According to a recent review of the research literature, self-monitoring is an example of a positive behavioral intervention that has been used successfully with a number of behaviors including off-task, classroom readi- ness, disruption, following directions, and academic engagement (Sheffield & Waller, 2010). Self-monitoring is defined as a two-stage process of observing and recording behavior in which the student distinguishes whether a target behavior occurs or does not occur and then self-records some part of the target behavior.
According to a recent review of the research literature, self-monitoring is an example of a positive behavioral intervention that has been used successfully with a number of behaviors including off-task, classroom readi- ness, disruption, following directions, and academic engagement (Sheffield & Waller, 2010). Self-monitoring is defined as a two-stage process of observing and recording behavior in which the student distinguishes whether a target behavior occurs or does not occur and then self-records some part of the target behavior (Menzies, Lane, & Lee, 2009; Ryan, Pierce, & Mooney, 2008). Before implementing self-monitoring, Menzies, Lane, and Lee (2009) provide questions to consider.
Self-monitoring interventions have been shown to be effective with students identified with learning disabilities, attention-deficit hyperactivity disorder, and emotional disabilities in both general education and special educa- tion settings (Sheffield & Waller, 2010). It is an intervention that can provide additional support for students to learn academic and social/behavioral expectations.
Guidelines for Using Self-Monitoring:
Use self-monitoring if you can answer “yes” to each of these questions:
• Does the student have the skills to perform the behavior?
• Is the student able to control the problem behavior?
• Is the behavior occurring frequently?
• Is the behavior observable and measurable?
(Adapted from Menzies, Lane, & Lee, 2009)
Application and Resources
A variety of additional resources is included for use by individual teachers, coaches, teacher teams, or staff professional development.
• SOS: Helping Students Become Independent Learners: This module developed by The IRIS Center at Peabody Vanderbilt provides research, a case study, and step-by-step implementation guidelines with videos and activities to support teacher use of self-regulation strategies, including self-monitoring. Use this link to access the entire module: (broken link) http://iris.peabody.vanderbilt.edu/sr/cresource.htm. To ac- cess the section on self-monitoring use this link: (broken link) http://iris.peabody.vanderbilt.edu/sr/sr_04.html.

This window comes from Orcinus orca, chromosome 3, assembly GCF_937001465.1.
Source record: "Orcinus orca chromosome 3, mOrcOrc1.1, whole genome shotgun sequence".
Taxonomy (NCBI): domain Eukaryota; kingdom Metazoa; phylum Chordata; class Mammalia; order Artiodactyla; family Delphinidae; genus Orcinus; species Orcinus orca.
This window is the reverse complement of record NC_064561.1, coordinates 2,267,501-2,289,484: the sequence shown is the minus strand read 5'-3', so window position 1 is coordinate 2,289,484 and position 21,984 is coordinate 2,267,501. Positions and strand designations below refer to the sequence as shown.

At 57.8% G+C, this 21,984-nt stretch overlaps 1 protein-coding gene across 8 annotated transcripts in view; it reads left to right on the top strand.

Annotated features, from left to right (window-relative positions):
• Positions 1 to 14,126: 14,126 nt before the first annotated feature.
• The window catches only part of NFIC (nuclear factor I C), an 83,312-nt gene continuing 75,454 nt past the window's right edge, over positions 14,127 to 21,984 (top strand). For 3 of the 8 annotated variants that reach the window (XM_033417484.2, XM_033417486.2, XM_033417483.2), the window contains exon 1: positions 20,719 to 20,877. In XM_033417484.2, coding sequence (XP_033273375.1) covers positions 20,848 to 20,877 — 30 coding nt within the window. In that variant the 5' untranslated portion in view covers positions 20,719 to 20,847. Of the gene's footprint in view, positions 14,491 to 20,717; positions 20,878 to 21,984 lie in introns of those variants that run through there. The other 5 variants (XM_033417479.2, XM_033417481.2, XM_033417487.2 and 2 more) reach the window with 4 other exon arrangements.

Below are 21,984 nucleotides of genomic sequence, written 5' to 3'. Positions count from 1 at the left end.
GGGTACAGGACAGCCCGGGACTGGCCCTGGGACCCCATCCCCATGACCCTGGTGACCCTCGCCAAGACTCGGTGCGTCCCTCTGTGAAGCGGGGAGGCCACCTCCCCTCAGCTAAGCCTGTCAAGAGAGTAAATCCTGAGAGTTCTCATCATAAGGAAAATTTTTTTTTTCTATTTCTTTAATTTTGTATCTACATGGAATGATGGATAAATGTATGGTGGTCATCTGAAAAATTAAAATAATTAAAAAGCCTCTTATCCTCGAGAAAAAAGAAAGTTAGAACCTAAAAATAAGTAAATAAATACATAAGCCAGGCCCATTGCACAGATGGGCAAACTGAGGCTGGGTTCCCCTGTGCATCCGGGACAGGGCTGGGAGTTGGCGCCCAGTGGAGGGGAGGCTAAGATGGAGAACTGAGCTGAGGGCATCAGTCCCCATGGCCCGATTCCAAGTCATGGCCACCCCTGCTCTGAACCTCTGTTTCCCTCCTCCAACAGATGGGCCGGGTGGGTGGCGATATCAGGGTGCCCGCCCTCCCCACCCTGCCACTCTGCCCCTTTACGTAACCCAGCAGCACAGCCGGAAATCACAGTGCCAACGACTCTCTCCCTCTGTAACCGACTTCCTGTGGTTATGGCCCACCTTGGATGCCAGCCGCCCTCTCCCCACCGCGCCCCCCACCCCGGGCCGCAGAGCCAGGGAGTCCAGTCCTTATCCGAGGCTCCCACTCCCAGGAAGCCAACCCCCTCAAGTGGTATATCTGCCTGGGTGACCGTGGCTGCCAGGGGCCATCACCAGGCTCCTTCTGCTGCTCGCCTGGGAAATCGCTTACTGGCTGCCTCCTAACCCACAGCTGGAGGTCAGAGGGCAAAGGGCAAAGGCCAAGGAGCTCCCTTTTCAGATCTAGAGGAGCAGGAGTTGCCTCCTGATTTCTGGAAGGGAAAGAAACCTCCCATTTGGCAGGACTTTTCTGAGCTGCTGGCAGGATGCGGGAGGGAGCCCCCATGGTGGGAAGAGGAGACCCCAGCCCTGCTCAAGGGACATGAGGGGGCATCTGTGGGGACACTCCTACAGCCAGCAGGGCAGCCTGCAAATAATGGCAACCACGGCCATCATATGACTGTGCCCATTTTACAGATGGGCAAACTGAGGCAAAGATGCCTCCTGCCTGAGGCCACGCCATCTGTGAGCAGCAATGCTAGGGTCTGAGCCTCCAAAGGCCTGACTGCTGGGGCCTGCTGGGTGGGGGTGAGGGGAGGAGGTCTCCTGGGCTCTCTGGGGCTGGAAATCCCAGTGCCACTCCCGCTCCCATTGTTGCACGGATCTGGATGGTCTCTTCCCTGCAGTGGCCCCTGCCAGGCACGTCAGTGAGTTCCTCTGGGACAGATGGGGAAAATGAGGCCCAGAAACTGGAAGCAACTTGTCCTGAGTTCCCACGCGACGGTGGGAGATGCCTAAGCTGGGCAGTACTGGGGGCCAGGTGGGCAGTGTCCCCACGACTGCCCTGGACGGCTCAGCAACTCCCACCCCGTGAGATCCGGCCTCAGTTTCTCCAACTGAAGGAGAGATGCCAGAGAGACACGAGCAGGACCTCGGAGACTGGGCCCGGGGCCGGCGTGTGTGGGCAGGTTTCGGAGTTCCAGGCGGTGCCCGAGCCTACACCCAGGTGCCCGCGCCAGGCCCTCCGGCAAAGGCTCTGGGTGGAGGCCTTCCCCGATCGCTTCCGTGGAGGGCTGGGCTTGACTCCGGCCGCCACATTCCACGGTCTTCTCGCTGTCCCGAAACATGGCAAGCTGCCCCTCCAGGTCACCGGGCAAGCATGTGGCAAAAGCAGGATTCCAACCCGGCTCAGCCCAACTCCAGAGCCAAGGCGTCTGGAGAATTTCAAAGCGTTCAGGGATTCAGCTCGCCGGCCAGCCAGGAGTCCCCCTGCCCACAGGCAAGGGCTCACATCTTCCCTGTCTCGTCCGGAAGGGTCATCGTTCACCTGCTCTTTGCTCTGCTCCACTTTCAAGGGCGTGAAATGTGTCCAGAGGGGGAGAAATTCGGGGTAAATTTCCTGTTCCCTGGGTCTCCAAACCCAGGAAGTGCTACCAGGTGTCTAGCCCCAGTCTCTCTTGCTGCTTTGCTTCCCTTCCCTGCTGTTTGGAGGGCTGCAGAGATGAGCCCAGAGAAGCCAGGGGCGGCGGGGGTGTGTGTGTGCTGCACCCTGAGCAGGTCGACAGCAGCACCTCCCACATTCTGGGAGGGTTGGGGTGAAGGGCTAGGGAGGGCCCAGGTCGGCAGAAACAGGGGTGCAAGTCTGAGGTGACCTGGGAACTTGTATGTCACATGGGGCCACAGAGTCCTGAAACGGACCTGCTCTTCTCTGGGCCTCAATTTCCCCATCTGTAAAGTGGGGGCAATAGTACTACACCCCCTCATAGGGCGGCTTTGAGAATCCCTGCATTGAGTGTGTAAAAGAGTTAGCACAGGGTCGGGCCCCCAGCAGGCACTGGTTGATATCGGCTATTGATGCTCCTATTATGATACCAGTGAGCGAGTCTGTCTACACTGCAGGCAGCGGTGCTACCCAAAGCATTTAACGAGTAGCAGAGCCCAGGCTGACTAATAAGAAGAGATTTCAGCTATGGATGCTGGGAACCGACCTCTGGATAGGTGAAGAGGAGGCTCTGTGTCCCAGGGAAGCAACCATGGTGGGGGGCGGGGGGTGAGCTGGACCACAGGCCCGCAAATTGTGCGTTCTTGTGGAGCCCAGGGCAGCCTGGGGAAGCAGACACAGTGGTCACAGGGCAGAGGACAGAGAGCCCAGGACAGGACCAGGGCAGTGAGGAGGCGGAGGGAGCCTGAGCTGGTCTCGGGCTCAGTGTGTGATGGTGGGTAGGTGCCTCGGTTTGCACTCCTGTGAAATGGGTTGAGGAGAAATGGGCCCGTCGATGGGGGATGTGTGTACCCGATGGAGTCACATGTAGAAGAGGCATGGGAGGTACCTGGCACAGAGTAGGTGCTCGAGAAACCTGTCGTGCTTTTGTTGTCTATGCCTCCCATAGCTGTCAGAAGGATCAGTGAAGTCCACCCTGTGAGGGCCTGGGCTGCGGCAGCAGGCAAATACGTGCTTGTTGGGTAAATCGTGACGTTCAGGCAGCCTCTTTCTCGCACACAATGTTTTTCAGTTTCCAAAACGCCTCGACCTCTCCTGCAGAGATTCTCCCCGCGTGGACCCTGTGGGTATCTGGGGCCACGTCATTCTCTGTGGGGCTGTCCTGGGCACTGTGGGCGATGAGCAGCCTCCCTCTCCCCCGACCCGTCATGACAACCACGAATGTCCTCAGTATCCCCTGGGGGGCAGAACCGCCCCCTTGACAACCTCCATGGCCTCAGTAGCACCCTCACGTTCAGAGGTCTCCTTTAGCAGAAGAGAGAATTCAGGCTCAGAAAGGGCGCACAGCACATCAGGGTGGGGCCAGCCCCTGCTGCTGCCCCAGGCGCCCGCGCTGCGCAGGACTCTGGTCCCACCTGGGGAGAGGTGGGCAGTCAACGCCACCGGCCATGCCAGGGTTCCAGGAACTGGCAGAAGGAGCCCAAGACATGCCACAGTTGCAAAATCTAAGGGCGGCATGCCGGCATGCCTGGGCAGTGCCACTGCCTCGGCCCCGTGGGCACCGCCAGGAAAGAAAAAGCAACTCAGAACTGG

• Teaching Self-Management Skills: This resource provides guidance for teaching self-management skills, including self-monitoring. It includes tools for incorporating student involvement in the process of implementing self-management skills. (broken link) http://www.specialconnections.ku.edu/cgi-bin/cgiwrap/specconn/main.php?cat=behavi or§ion=main&subsection=pbsint/self.
• Making Order out of Chaos: An Example of Positive Behavior Support Implementation: This case study includes a comprehensive individualized positive behavior support plan using a team process, functional as- sessment, and data-based decision making. Implementation tools, including data collection instruments, are included as additional resources. The behavior plan includes a multitude of interventions including instruction for self-monitoring, self-recruiting teacher help, teaching replacement behaviors, and using a picture schedule system. (broken link) http://www.pbis.org/google_search.aspx?keyword=self-monitoring. Click on the resource titled “Han- nah” to access this case study.
Menzies, H.M., Lane, K.L., & Lee, J.M. (2009). Self-monitoring strategies for use in the classroom: A promising practice to support productive behavior for students with emotional or behavioral disorders. Beyond Behavior, 18(2), 27-35.
Ryan, J.B., Pierce, C.D., & Mooney, P.( 2008). Evidence-based teaching strategies for students with EBD. Beyond Be- havior, 17(3), 22-29.
Sheffield, K., &Waller, R.J. (2010). A review of single-case studies utilizing self-monitoring interventions to reduce problem classroom behaviors. Beyond Behavior, 19(2), 7-13.